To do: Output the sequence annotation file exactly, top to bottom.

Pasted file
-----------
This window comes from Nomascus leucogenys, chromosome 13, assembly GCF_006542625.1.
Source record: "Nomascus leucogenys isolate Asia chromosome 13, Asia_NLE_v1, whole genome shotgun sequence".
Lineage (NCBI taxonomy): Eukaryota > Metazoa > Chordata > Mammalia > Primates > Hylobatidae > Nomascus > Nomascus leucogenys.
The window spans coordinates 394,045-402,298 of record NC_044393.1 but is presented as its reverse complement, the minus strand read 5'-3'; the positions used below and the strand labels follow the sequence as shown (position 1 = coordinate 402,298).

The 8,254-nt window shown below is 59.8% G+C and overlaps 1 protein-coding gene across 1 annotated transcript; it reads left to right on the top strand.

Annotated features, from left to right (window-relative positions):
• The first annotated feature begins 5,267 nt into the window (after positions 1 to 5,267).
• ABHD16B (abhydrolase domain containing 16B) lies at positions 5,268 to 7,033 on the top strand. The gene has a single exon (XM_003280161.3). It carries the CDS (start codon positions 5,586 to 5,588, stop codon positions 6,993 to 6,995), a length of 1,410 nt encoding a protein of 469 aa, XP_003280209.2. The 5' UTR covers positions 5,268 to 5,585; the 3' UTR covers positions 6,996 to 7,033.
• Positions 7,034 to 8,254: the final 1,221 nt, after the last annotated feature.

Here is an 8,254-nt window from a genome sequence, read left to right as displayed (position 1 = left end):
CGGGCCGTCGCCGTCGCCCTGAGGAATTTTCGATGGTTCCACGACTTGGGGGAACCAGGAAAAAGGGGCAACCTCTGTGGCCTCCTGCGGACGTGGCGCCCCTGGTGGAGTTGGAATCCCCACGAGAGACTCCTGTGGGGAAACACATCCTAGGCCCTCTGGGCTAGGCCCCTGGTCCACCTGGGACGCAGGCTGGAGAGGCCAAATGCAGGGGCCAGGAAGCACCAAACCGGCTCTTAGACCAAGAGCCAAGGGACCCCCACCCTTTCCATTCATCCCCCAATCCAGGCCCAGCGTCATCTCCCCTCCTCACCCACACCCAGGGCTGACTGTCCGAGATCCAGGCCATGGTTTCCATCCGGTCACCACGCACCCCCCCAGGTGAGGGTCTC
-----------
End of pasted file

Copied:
This window comes from Nomascus leucogenys, chromosome 13, assembly GCF_006542625.1.
Source record: "Nomascus leucogenys isolate Asia chromosome 13, Asia_NLE_v1, whole genome shotgun sequence".
Lineage (NCBI taxonomy): Eukaryota > Metazoa > Chordata > Mammalia > Primates > Hylobatidae > Nomascus > Nomascus leucogenys.
The window spans coordinates 394,045-402,298 of record NC_044393.1 but is presented as its reverse complement, the minus strand read 5'-3'; the positions used below and the strand labels follow the sequence as shown (position 1 = coordinate 402,298).

The 8,254-nt window shown below is 59.8% G+C and overlaps 1 protein-coding gene across 1 annotated transcript; it reads left to right on the top strand.

Annotated features, from left to right (window-relative positions):
• The first annotated feature begins 5,267 nt into the window (after positions 1 to 5,267).
• ABHD16B (abhydrolase domain containing 16B) lies at positions 5,268 to 7,033 on the top strand. The gene has a single exon (XM_003280161.3). It carries the CDS (start codon positions 5,586 to 5,588, stop codon positions 6,993 to 6,995), a length of 1,410 nt encoding a protein of 469 aa, XP_003280209.2. The 5' UTR covers positions 5,268 to 5,585; the 3' UTR covers positions 6,996 to 7,033.
• Positions 7,034 to 8,254: the final 1,221 nt, after the last annotated feature.

Here is an 8,254-nt window from a genome sequence, read left to right as displayed (position 1 = left end):
CGGGCCGTCGCCGTCGCCCTGAGGAATTTTCGATGGTTCCACGACTTGGGGGAACCAGGAAAAAGGGGCAACCTCTGTGGCCTCCTGCGGACGTGGCGCCCCTGGTGGAGTTGGAATCCCCACGAGAGACTCCTGTGGGGAAACACATCCTAGGCCCTCTGGGCTAGGCCCCTGGTCCACCTGGGACGCAGGCTGGAGAGGCCAAATGCAGGGGCCAGGAAGCACCAAACCGGCTCTTAGACCAAGAGCCAAGGGACCCCCACCCTTTCCATTCATCCCCCAATCCAGGCCCAGCGTCATCTCCCCTCCTCACCCACACCCAGGGCTGACTGTCCGAGATCCAGGCCATGGTTTCCATCCGGTCACCACGCACCCCCCCAGGTGAGGGTCTC